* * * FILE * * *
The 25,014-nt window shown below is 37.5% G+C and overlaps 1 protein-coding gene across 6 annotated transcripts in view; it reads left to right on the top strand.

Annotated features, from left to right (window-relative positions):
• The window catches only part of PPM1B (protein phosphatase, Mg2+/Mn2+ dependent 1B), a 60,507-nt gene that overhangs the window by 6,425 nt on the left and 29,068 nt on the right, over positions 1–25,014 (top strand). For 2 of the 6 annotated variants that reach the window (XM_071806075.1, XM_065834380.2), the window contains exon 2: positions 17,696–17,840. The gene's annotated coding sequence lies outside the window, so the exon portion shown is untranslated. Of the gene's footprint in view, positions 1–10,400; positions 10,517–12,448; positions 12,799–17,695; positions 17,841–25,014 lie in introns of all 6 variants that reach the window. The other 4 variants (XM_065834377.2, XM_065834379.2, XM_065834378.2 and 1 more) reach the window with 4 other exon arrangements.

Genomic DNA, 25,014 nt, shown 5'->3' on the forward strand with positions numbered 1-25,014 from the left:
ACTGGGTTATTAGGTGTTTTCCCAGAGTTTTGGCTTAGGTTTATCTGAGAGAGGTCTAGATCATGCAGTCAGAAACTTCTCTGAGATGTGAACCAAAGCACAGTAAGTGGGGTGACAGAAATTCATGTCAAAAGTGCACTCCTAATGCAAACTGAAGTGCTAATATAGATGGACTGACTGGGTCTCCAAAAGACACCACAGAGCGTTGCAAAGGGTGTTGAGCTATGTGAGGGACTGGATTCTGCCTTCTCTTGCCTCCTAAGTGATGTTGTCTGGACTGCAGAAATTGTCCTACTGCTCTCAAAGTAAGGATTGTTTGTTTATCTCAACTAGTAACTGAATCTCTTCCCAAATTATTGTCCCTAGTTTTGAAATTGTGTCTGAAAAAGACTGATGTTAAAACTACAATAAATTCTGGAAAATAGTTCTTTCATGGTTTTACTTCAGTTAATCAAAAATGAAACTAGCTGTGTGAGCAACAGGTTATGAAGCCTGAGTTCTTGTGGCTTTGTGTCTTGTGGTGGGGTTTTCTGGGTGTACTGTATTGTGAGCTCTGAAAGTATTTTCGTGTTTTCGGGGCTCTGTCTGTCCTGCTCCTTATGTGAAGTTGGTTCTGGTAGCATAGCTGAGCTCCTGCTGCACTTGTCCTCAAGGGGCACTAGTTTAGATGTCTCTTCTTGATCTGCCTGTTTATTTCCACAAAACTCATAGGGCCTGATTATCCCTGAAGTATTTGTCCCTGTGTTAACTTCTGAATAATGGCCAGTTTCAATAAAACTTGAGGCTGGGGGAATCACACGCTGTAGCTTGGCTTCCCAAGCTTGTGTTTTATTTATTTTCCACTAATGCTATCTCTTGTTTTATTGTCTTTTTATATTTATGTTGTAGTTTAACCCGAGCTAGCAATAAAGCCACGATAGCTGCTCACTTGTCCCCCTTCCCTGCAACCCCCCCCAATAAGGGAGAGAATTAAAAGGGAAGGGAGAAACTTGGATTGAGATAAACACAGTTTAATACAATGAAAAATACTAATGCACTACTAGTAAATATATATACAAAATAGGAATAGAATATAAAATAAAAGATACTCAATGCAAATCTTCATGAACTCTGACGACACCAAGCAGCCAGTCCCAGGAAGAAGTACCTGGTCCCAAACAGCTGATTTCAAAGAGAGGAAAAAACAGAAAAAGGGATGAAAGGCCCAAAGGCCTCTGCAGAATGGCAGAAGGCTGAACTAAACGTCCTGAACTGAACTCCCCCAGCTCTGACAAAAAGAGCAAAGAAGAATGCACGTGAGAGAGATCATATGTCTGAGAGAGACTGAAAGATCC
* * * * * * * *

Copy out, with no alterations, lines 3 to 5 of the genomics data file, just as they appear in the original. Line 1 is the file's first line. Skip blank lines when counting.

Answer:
• The window catches only part of PPM1B (protein phosphatase, Mg2+/Mn2+ dependent 1B), a 60,507-nt gene that overhangs the window by 6,425 nt on the left and 29,068 nt on the right, over positions 1–25,014 (top strand). For 2 of the 6 annotated variants that reach the window (XM_071806075.1, XM_065834380.2), the window contains exon 2: positions 17,696–17,840. The gene's annotated coding sequence lies outside the window, so the exon portion shown is untranslated. Of the gene's footprint in view, positions 1–10,400; positions 10,517–12,448; positions 12,799–17,695; positions 17,841–25,014 lie in introns of all 6 variants that reach the window. The other 4 variants (XM_065834377.2, XM_065834379.2, XM_065834378.2 and 1 more) reach the window with 4 other exon arrangements.

Genomic DNA, 25,014 nt, shown 5'->3' on the forward strand with positions numbered 1-25,014 from the left:
ACTGGGTTATTAGGTGTTTTCCCAGAGTTTTGGCTTAGGTTTATCTGAGAGAGGTCTAGATCATGCAGTCAGAAACTTCTCTGAGATGTGAACCAAAGCACAGTAAGTGGGGTGACAGAAATTCATGTCAAAAGTGCACTCCTAATGCAAACTGAAGTGCTAATATAGATGGACTGACTGGGTCTCCAAAAGACACCACAGAGCGTTGCAAAGGGTGTTGAGCTATGTGAGGGACTGGATTCTGCCTTCTCTTGCCTCCTAAGTGATGTTGTCTGGACTGCAGAAATTGTCCTACTGCTCTCAAAGTAAGGATTGTTTGTTTATCTCAACTAGTAACTGAATCTCTTCCCAAATTATTGTCCCTAGTTTTGAAATTGTGTCTGAAAAAGACTGATGTTAAAACTACAATAAATTCTGGAAAATAGTTCTTTCATGGTTTTACTTCAGTTAATCAAAAATGAAACTAGCTGTGTGAGCAACAGGTTATGAAGCCTGAGTTCTTGTGGCTTTGTGTCTTGTGGTGGGGTTTTCTGGGTGTACTGTATTGTGAGCTCTGAAAGTATTTTCGTGTTTTCGGGGCTCTGTCTGTCCTGCTCCTTATGTGAAGTTGGTTCTGGTAGCATAGCTGAGCTCCTGCTGCACTTGTCCTCAAGGGGCACTAGTTTAGATGTCTCTTCTTGATCTGCCTGTTTATTTCCACAAAACTCATAGGGCCTGATTATCCCTGAAGTATTTGTCCCTGTGTTAACTTCTGAATAATGGCCAGTTTCAATAAAACTTGAGGCTGGGGGAATCACACGCTGTAGCTTGGCTTCCCAAGCTTGTGTTTTATTTATTTTCCACTAATGCTATCTCTTGTTTTATTGTCTTTTTATATTTATGTTGTAGTTTAACCCGAGCTAGCAATAAAGCCACGATAGCTGCTCACTTGTCCCCCTTCCCTGCAACCCCCCCCAATAAGGGAGAGAATTAAAAGGGAAGGGAGAAACTTGGATTGAGATAAACACAGTTTAATACAATGAAAAATACTAATGCACTACTAGTAAATATATATACAAAATAGGAATAGAATATAAAATAAAAGATACTCAATGCAAATCTTCATGAACTCTGACGACACCAAGCAGCCAGTCCCAGGAAGAAGTACCTGGTCCCAAACAGCTGATTTCAAAGAGAGGAAAAAACAGAAAAAGGGATGAAAGGCCCAAAGGCCTCTGCAGAATGGCAGAAGGCTGAACTAAACGTCCTGAACTGAACTCCCCCAGCTCTGACAAAAAGAGCAAAGAAGAATGCACGTGAGAGAGATCATATGTCTGAGAGAGACTGAAAGATCC